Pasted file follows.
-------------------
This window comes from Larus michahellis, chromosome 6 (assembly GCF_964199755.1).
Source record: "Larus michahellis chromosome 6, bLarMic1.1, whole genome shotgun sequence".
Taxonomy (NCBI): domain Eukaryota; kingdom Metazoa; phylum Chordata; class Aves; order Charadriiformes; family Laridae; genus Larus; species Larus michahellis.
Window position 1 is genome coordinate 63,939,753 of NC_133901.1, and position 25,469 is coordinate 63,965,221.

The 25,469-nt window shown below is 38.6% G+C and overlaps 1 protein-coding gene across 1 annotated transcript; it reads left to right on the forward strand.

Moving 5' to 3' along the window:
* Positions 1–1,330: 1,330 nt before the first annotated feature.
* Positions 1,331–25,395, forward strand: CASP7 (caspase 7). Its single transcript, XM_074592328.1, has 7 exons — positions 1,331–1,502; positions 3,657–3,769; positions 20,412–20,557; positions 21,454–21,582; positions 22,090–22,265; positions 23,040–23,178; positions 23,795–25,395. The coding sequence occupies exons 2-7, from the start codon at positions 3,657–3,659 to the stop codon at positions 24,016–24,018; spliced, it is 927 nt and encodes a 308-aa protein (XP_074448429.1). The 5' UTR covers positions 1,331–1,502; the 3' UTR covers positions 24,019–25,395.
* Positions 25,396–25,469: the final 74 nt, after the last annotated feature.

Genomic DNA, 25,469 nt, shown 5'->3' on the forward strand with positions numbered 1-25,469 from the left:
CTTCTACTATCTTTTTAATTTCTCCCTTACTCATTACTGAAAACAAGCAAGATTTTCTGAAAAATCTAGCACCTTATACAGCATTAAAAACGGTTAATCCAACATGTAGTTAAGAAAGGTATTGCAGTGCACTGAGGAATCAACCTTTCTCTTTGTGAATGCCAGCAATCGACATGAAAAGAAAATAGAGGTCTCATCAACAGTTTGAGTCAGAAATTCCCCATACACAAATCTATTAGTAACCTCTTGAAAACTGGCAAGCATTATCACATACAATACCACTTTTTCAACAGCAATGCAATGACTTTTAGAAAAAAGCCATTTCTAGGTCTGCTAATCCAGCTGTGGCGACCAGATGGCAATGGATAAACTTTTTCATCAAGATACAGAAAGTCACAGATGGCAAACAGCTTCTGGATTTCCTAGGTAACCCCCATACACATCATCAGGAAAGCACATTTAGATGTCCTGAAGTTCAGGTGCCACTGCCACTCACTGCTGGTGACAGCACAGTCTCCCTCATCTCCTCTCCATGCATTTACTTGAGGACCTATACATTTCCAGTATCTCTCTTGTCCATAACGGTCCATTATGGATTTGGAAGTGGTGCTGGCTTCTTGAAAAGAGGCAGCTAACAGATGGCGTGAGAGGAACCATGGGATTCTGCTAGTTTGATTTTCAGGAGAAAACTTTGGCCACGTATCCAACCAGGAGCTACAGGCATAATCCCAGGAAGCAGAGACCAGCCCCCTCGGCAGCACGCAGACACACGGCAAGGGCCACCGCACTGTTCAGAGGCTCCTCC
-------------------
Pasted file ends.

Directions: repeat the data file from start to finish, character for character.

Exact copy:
This window comes from Larus michahellis, chromosome 6 (assembly GCF_964199755.1).
Source record: "Larus michahellis chromosome 6, bLarMic1.1, whole genome shotgun sequence".
Taxonomy (NCBI): domain Eukaryota; kingdom Metazoa; phylum Chordata; class Aves; order Charadriiformes; family Laridae; genus Larus; species Larus michahellis.
Window position 1 is genome coordinate 63,939,753 of NC_133901.1, and position 25,469 is coordinate 63,965,221.

The 25,469-nt window shown below is 38.6% G+C and overlaps 1 protein-coding gene across 1 annotated transcript; it reads left to right on the forward strand.

Moving 5' to 3' along the window:
* Positions 1–1,330: 1,330 nt before the first annotated feature.
* Positions 1,331–25,395, forward strand: CASP7 (caspase 7). Its single transcript, XM_074592328.1, has 7 exons — positions 1,331–1,502; positions 3,657–3,769; positions 20,412–20,557; positions 21,454–21,582; positions 22,090–22,265; positions 23,040–23,178; positions 23,795–25,395. The coding sequence occupies exons 2-7, from the start codon at positions 3,657–3,659 to the stop codon at positions 24,016–24,018; spliced, it is 927 nt and encodes a 308-aa protein (XP_074448429.1). The 5' UTR covers positions 1,331–1,502; the 3' UTR covers positions 24,019–25,395.
* Positions 25,396–25,469: the final 74 nt, after the last annotated feature.

Genomic DNA, 25,469 nt, shown 5'->3' on the forward strand with positions numbered 1-25,469 from the left:
CTTCTACTATCTTTTTAATTTCTCCCTTACTCATTACTGAAAACAAGCAAGATTTTCTGAAAAATCTAGCACCTTATACAGCATTAAAAACGGTTAATCCAACATGTAGTTAAGAAAGGTATTGCAGTGCACTGAGGAATCAACCTTTCTCTTTGTGAATGCCAGCAATCGACATGAAAAGAAAATAGAGGTCTCATCAACAGTTTGAGTCAGAAATTCCCCATACACAAATCTATTAGTAACCTCTTGAAAACTGGCAAGCATTATCACATACAATACCACTTTTTCAACAGCAATGCAATGACTTTTAGAAAAAAGCCATTTCTAGGTCTGCTAATCCAGCTGTGGCGACCAGATGGCAATGGATAAACTTTTTCATCAAGATACAGAAAGTCACAGATGGCAAACAGCTTCTGGATTTCCTAGGTAACCCCCATACACATCATCAGGAAAGCACATTTAGATGTCCTGAAGTTCAGGTGCCACTGCCACTCACTGCTGGTGACAGCACAGTCTCCCTCATCTCCTCTCCATGCATTTACTTGAGGACCTATACATTTCCAGTATCTCTCTTGTCCATAACGGTCCATTATGGATTTGGAAGTGGTGCTGGCTTCTTGAAAAGAGGCAGCTAACAGATGGCGTGAGAGGAACCATGGGATTCTGCTAGTTTGATTTTCAGGAGAAAACTTTGGCCACGTATCCAACCAGGAGCTACAGGCATAATCCCAGGAAGCAGAGACCAGCCCCCTCGGCAGCACGCAGACACACGGCAAGGGCCACCGCACTGTTCAGAGGCTCCTCC